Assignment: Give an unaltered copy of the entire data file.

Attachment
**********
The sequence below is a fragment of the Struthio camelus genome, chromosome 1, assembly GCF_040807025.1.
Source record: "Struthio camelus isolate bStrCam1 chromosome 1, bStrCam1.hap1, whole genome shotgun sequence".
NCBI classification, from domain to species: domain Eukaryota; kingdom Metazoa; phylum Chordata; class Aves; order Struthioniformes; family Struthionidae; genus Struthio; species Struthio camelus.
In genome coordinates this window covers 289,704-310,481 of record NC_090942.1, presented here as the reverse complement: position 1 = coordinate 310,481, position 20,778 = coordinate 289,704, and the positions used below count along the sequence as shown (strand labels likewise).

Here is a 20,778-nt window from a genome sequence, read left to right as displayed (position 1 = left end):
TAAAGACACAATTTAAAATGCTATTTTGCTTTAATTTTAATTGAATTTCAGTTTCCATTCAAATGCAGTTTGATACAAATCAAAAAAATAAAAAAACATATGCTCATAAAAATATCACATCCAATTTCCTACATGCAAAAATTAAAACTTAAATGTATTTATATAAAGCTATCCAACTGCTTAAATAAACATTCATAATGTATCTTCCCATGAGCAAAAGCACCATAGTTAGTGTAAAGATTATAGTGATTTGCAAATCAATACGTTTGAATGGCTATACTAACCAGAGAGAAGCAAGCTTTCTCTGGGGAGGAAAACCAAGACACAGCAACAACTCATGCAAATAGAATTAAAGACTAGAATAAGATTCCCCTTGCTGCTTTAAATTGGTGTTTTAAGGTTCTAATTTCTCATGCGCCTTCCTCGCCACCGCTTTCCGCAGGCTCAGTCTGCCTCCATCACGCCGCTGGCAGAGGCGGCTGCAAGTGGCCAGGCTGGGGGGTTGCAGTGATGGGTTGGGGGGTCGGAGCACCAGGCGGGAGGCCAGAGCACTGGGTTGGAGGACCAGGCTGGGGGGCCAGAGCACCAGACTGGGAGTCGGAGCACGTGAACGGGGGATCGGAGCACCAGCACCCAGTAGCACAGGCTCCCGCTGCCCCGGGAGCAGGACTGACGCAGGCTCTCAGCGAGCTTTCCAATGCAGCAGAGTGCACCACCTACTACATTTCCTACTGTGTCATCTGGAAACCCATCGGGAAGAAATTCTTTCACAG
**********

The sequence below is a fragment of the Struthio camelus genome, chromosome 1, assembly GCF_040807025.1.
Source record: "Struthio camelus isolate bStrCam1 chromosome 1, bStrCam1.hap1, whole genome shotgun sequence".
NCBI classification, from domain to species: domain Eukaryota; kingdom Metazoa; phylum Chordata; class Aves; order Struthioniformes; family Struthionidae; genus Struthio; species Struthio camelus.
In genome coordinates this window covers 289,704-310,481 of record NC_090942.1, presented here as the reverse complement: position 1 = coordinate 310,481, position 20,778 = coordinate 289,704, and the positions used below count along the sequence as shown (strand labels likewise).

Here is a 20,778-nt window from a genome sequence, read left to right as displayed (position 1 = left end):
TAAAGACACAATTTAAAATGCTATTTTGCTTTAATTTTAATTGAATTTCAGTTTCCATTCAAATGCAGTTTGATACAAATCAAAAAAATAAAAAAACATATGCTCATAAAAATATCACATCCAATTTCCTACATGCAAAAATTAAAACTTAAATGTATTTATATAAAGCTATCCAACTGCTTAAATAAACATTCATAATGTATCTTCCCATGAGCAAAAGCACCATAGTTAGTGTAAAGATTATAGTGATTTGCAAATCAATACGTTTGAATGGCTATACTAACCAGAGAGAAGCAAGCTTTCTCTGGGGAGGAAAACCAAGACACAGCAACAACTCATGCAAATAGAATTAAAGACTAGAATAAGATTCCCCTTGCTGCTTTAAATTGGTGTTTTAAGGTTCTAATTTCTCATGCGCCTTCCTCGCCACCGCTTTCCGCAGGCTCAGTCTGCCTCCATCACGCCGCTGGCAGAGGCGGCTGCAAGTGGCCAGGCTGGGGGGTTGCAGTGATGGGTTGGGGGGTCGGAGCACCAGGCGGGAGGCCAGAGCACTGGGTTGGAGGACCAGGCTGGGGGGCCAGAGCACCAGACTGGGAGTCGGAGCACGTGAACGGGGGATCGGAGCACCAGCACCCAGTAGCACAGGCTCCCGCTGCCCCGGGAGCAGGACTGACGCAGGCTCTCAGCGAGCTTTCCAATGCAGCAGAGTGCACCACCTACTACATTTCCTACTGTGTCATCTGGAAACCCATCGGGAAGAAATTCTTTCACAG